At-Risk Youth in Schools: A Wraparound Delinquency Prevention Program Produces Disappointing Results
Finding Effective Ways to Reduce Truancy: An Evaluation of the Ramsey County Truancy Intervention Programs, Executive Summary
Qualitative Report of Pharr-San Juan-Alamo ISD's Safe Schools Research Initiative: Implementation of the Safe and Civil Schools Foundations Program
San Francisco, CA
Applying a Development Evaluation Approach to Address Community Safety and Health Challenges of Reintegration Programs in the USA
As technology improves, demand for analysis of DNA and other forensic evidence to help solve crimes grows. This video describes some of the challenges crime laboratories face in meeting this demand and how National Institute of Justice (NIJ) funding has strengthened crime labs and encouraged innovation in forensic techniques.
Research tells us that a relatively small fraction of individuals experience a large proportion of violent victimizations. Thus, focusing on reducing repeat victimization might have a large impact on total rates of violence. However, research also tells us that most violent crime victims do not experience more than one incident during a six-month or one-year time period. As a result, special policies to prevent repeat violence may not be cost-effective for most victims.
Professor Ed Latessa describes how his team and he assessed more than 550 programs and saw the best and the worst. Professor Latessa shared his lessons learned and examples of states that are trying to use evidence-based knowledge to improve correctional programs.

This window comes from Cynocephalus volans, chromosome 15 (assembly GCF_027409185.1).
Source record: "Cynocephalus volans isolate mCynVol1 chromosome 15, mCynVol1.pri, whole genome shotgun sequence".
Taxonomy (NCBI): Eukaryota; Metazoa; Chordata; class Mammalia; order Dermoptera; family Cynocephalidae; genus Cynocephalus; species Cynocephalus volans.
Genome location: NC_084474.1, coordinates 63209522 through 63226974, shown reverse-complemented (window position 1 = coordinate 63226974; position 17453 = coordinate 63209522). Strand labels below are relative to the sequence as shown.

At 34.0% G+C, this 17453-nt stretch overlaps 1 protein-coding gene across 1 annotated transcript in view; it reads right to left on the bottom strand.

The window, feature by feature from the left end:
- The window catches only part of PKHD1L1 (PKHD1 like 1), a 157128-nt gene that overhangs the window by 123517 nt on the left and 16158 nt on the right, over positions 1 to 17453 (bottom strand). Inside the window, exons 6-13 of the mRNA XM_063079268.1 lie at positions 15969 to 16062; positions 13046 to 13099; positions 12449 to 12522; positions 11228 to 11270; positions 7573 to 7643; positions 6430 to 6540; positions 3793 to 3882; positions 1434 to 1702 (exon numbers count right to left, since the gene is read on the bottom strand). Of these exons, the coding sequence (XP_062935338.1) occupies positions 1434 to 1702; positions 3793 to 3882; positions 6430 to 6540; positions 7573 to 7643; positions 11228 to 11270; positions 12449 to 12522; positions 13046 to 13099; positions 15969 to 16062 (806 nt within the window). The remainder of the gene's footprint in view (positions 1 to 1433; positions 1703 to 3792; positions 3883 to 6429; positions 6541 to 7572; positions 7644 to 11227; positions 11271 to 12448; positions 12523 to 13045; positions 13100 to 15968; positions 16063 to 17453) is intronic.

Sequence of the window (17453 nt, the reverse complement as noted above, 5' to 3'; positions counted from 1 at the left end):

David Olds, founder of the Nurse-Family Partnership Program, describes the programs long-term impact on mothers and babies who began participating in the program more than 19 years ago. The Nurse-Family Partnership maternal health program introduces vulnerable first-time parents to maternal and child health nurses. It allows nurses to deliver the support first-time moms need to have a healthy pregnancy, become knowledgeable and responsible parents, and provide their babies and later children and young adults with the best possible start in life.
Panelists will discuss the results of the recent Office of Juvenile Justice and Delinquency Prevention's National Survey on Children's Exposure to Violence and findings from a seven-year follow-up study, funded by NIJ, on home visitation in New York. The survey's findings included startling figures: More than 60 percent of the children interviewed were exposed to violence, crime and abuse within the past year, and more than 1 in 10 were injured in an assault.
Interview with Christopher Krebs, RTI International
Interview with Dora Schriro, Arizona Department of Corrections
New science in brain development is transforming young adult involvement with the justice system. On Tuesday, September 8, Attorney General Loretta Lynch, Assistant Attorney General Karol Mason, and experts from NIJ and the Harvard Kennedy School Program in Criminal Justice who serve on the Executive Session on Community Corrections discussed the future of justice-involved young adults.
NIJ has established a new standards development process based on Special Technical Committees whose members include practitioners, scientists, researchers, subject matter experts, staff of test laboratories and major criminal justice stakeholder organizations, and representatives knowledgeable in standards development and conformity assessment. The members collaborate to develop the standard and ensure that practitioner needs are addressed.